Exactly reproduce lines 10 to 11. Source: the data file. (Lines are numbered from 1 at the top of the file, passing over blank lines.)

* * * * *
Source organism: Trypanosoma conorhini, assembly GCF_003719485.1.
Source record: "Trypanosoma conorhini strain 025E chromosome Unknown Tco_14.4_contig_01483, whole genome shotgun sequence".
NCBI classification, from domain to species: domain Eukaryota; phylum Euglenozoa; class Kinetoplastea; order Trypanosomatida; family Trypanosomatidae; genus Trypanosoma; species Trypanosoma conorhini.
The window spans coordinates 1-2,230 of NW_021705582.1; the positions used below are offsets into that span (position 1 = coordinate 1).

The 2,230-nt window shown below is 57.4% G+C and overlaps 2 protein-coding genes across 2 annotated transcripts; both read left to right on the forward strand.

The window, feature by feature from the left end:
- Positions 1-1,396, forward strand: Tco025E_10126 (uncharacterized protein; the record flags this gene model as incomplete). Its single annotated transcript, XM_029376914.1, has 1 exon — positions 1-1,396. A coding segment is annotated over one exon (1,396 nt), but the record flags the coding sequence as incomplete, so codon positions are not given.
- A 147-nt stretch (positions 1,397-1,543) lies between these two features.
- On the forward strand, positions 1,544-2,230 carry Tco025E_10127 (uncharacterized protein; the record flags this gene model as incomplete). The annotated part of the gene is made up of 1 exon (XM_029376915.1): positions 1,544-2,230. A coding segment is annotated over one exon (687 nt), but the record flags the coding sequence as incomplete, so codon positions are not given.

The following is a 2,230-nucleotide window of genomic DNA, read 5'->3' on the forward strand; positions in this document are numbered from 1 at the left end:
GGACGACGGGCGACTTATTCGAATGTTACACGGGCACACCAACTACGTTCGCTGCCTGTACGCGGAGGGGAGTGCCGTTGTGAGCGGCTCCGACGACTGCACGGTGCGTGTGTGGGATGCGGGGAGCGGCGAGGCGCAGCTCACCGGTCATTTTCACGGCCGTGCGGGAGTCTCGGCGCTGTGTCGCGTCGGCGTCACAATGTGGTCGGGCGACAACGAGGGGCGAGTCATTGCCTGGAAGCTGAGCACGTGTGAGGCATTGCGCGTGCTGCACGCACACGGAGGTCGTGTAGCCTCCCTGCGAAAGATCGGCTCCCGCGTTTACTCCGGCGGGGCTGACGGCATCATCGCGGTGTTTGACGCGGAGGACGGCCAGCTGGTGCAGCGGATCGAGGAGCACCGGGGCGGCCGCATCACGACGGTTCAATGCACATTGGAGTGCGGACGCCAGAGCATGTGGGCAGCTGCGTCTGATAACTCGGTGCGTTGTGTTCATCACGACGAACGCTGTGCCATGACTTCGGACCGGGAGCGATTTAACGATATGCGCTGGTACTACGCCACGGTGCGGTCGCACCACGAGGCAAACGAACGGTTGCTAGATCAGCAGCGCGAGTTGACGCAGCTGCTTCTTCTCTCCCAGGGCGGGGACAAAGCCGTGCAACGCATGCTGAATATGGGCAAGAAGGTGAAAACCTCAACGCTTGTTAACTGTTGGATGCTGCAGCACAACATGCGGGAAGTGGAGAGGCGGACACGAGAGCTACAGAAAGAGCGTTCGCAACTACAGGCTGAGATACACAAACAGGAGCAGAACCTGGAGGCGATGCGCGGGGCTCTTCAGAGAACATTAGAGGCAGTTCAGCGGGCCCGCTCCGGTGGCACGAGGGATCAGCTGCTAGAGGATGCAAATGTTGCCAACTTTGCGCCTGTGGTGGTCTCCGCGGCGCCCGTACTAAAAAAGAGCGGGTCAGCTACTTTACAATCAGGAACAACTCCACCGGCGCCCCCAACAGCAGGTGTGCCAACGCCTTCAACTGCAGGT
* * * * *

The following is a 2,230-nucleotide window of genomic DNA, read 5'->3' on the forward strand; positions in this document are numbered from 1 at the left end:
GGACGACGGGCGACTTATTCGAATGTTACACGGGCACACCAACTACGTTCGCTGCCTGTACGCGGAGGGGAGTGCCGTTGTGAGCGGCTCCGACGACTGCACGGTGCGTGTGTGGGATGCGGGGAGCGGCGAGGCGCAGCTCACCGGTCATTTTCACGGCCGTGCGGGAGTCTCGGCGCTGTGTCGCGTCGGCGTCACAATGTGGTCGGGCGACAACGAGGGGCGAGTCATTGCCTGGAAGCTGAGCACGTGTGAGGCATTGCGCGTGCTGCACGCACACGGAGGTCGTGTAGCCTCCCTGCGAAAGATCGGCTCCCGCGTTTACTCCGGCGGGGCTGACGGCATCATCGCGGTGTTTGACGCGGAGGACGGCCAGCTGGTGCAGCGGATCGAGGAGCACCGGGGCGGCCGCATCACGACGGTTCAATGCACATTGGAGTGCGGACGCCAGAGCATGTGGGCAGCTGCGTCTGATAACTCGGTGCGTTGTGTTCATCACGACGAACGCTGTGCCATGACTTCGGACCGGGAGCGATTTAACGATATGCGCTGGTACTACGCCACGGTGCGGTCGCACCACGAGGCAAACGAACGGTTGCTAGATCAGCAGCGCGAGTTGACGCAGCTGCTTCTTCTCTCCCAGGGCGGGGACAAAGCCGTGCAACGCATGCTGAATATGGGCAAGAAGGTGAAAACCTCAACGCTTGTTAACTGTTGGATGCTGCAGCACAACATGCGGGAAGTGGAGAGGCGGACACGAGAGCTACAGAAAGAGCGTTCGCAACTACAGGCTGAGATACACAAACAGGAGCAGAACCTGGAGGCGATGCGCGGGGCTCTTCAGAGAACATTAGAGGCAGTTCAGCGGGCCCGCTCCGGTGGCACGAGGGATCAGCTGCTAGAGGATGCAAATGTTGCCAACTTTGCGCCTGTGGTGGTCTCCGCGGCGCCCGTACTAAAAAAGAGCGGGTCAGCTACTTTACAATCAGGAACAACTCCACCGGCGCCCCCAACAGCAGGTGTGCCAACGCCTTCAACTGCAGGT